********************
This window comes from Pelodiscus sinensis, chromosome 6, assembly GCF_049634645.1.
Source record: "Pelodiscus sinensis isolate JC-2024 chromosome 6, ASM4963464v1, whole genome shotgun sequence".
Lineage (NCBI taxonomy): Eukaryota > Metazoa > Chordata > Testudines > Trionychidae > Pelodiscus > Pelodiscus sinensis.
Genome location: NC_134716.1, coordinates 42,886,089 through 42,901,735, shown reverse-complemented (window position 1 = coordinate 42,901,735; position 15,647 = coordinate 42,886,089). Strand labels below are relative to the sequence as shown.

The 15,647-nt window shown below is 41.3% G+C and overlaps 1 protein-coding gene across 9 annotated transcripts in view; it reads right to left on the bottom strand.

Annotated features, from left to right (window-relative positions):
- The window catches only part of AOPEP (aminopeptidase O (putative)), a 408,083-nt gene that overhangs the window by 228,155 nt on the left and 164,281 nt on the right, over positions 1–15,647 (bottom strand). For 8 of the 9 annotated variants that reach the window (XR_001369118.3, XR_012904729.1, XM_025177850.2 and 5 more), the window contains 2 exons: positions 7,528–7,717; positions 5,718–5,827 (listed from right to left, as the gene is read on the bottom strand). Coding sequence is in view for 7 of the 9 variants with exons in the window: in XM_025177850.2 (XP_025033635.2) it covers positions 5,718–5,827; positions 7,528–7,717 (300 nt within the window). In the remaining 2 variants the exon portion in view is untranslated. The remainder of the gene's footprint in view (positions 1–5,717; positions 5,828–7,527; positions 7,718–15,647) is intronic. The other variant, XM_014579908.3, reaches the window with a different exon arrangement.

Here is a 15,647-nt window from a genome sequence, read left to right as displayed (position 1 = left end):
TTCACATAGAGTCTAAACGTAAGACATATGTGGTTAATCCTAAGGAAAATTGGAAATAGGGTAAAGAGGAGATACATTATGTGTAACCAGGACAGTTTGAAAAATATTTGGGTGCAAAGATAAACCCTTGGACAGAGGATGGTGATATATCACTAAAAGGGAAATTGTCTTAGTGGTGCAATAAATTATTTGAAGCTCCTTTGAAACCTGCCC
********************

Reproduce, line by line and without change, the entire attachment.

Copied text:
This window comes from Pelodiscus sinensis, chromosome 6, assembly GCF_049634645.1.
Source record: "Pelodiscus sinensis isolate JC-2024 chromosome 6, ASM4963464v1, whole genome shotgun sequence".
Lineage (NCBI taxonomy): Eukaryota > Metazoa > Chordata > Testudines > Trionychidae > Pelodiscus > Pelodiscus sinensis.
Genome location: NC_134716.1, coordinates 42,886,089 through 42,901,735, shown reverse-complemented (window position 1 = coordinate 42,901,735; position 15,647 = coordinate 42,886,089). Strand labels below are relative to the sequence as shown.

The 15,647-nt window shown below is 41.3% G+C and overlaps 1 protein-coding gene across 9 annotated transcripts in view; it reads right to left on the bottom strand.

Annotated features, from left to right (window-relative positions):
- The window catches only part of AOPEP (aminopeptidase O (putative)), a 408,083-nt gene that overhangs the window by 228,155 nt on the left and 164,281 nt on the right, over positions 1–15,647 (bottom strand). For 8 of the 9 annotated variants that reach the window (XR_001369118.3, XR_012904729.1, XM_025177850.2 and 5 more), the window contains 2 exons: positions 7,528–7,717; positions 5,718–5,827 (listed from right to left, as the gene is read on the bottom strand). Coding sequence is in view for 7 of the 9 variants with exons in the window: in XM_025177850.2 (XP_025033635.2) it covers positions 5,718–5,827; positions 7,528–7,717 (300 nt within the window). In the remaining 2 variants the exon portion in view is untranslated. The remainder of the gene's footprint in view (positions 1–5,717; positions 5,828–7,527; positions 7,718–15,647) is intronic. The other variant, XM_014579908.3, reaches the window with a different exon arrangement.

Here is a 15,647-nt window from a genome sequence, read left to right as displayed (position 1 = left end):
TTCACATAGAGTCTAAACGTAAGACATATGTGGTTAATCCTAAGGAAAATTGGAAATAGGGTAAAGAGGAGATACATTATGTGTAACCAGGACAGTTTGAAAAATATTTGGGTGCAAAGATAAACCCTTGGACAGAGGATGGTGATATATCACTAAAAGGGAAATTGTCTTAGTGGTGCAATAAATTATTTGAAGCTCCTTTGAAACCTGCCC